Maina Clinic, picture by Tessa

The ride to the village was quite bumpy and I’ll be the first one to admit I was a bit scared that we would hit one of the many goats or cows that kept crossing the road. Arriving at the Maina village, Marjan and I went to the clinic to look for mothers who could share their stories. Our task for the day was to conduct in-depth interviews with a few women who had recently given birth.

At first, we were not sure we would find enough mothers who would be willing to let us interview them. We were lucky though: Thursdays turned out to be the day when mothers from all over the Maina parish bring their babies for vaccinations which meant that the clinic was full of women holding their babies, who were between the ages of about 3-24 months, waiting for their turn. It was surprisingly quiet at the clinic, despite the fact that the babies were getting injections.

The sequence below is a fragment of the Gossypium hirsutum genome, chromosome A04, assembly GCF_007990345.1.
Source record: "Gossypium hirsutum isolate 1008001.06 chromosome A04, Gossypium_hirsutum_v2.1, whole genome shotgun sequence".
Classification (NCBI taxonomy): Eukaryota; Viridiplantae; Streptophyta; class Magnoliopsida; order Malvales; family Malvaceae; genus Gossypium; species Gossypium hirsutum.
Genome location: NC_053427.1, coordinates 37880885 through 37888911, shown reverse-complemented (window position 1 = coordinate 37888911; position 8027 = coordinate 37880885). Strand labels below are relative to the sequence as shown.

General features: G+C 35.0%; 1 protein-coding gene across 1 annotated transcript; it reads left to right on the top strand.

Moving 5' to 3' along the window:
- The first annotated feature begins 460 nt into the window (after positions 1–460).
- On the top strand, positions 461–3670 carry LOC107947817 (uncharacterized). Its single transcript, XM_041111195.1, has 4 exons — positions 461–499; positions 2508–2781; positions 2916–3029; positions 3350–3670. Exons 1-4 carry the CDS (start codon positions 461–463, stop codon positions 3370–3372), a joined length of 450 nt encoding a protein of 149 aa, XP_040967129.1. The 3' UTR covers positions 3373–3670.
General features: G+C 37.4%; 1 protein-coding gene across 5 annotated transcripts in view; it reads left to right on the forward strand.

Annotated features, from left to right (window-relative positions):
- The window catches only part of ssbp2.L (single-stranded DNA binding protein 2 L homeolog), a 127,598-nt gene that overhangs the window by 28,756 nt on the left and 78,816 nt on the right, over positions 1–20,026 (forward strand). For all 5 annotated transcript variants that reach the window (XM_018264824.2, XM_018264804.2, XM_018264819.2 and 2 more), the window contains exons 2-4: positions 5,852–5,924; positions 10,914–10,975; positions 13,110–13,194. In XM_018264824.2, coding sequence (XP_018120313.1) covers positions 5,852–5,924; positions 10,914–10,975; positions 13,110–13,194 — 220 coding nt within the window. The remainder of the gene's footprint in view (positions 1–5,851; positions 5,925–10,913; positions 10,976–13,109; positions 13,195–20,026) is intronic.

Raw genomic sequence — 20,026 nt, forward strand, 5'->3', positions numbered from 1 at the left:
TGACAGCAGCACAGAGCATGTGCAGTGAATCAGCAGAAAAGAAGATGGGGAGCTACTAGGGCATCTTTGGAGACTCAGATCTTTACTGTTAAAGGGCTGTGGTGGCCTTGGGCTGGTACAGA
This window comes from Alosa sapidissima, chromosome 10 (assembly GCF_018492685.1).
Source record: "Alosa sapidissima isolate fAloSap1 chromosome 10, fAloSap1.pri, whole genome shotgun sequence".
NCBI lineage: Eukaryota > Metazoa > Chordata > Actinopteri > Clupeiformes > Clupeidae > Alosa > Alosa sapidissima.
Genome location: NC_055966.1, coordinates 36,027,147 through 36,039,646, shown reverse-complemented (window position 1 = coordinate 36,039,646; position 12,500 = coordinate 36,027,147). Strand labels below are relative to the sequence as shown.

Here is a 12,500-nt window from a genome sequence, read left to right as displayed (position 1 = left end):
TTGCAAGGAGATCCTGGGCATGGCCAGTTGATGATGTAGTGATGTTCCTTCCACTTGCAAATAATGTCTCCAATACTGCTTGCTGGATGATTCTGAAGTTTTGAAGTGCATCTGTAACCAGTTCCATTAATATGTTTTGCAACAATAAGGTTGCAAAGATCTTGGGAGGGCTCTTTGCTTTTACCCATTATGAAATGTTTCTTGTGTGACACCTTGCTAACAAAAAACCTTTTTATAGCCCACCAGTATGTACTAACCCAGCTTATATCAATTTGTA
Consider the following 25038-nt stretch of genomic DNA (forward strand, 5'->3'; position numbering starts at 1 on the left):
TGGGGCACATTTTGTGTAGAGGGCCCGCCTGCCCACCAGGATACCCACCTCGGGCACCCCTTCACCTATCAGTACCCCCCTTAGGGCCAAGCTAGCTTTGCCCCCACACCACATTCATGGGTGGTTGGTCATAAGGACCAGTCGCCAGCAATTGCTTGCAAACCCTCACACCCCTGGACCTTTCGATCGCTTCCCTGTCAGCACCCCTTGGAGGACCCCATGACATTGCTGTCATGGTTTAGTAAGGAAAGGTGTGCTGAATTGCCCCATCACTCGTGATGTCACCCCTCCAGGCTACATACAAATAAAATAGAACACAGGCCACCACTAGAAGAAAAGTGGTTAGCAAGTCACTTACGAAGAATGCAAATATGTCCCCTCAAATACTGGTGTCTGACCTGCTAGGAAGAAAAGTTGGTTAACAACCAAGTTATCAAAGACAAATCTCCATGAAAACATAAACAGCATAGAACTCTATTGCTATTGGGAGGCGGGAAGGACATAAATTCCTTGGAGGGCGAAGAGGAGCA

It was interesting to hear the stories of the women we talked to and listen to their view on motherhood, their description of the delivery day and their opinions about the Maama project. Some had delivered in their homes assisted by a family member, others had made their way to the clinic on the delivery day on a motorcycle taxi, or a Boda-Boda as it is known here. We also learned about different traditions related to giving birth. During one interview, we were informed that after giving birth, women are referred to differently by members of the community to emphasize their new role as a mother. As an example, if a family decides that their newborn son will be named Abu, the mother would be referred to as Mama-Abu by the other community members.

The field visits will continue for the next couple of weeks, and I’m looking forward to learning more from the participants in the Maama project!


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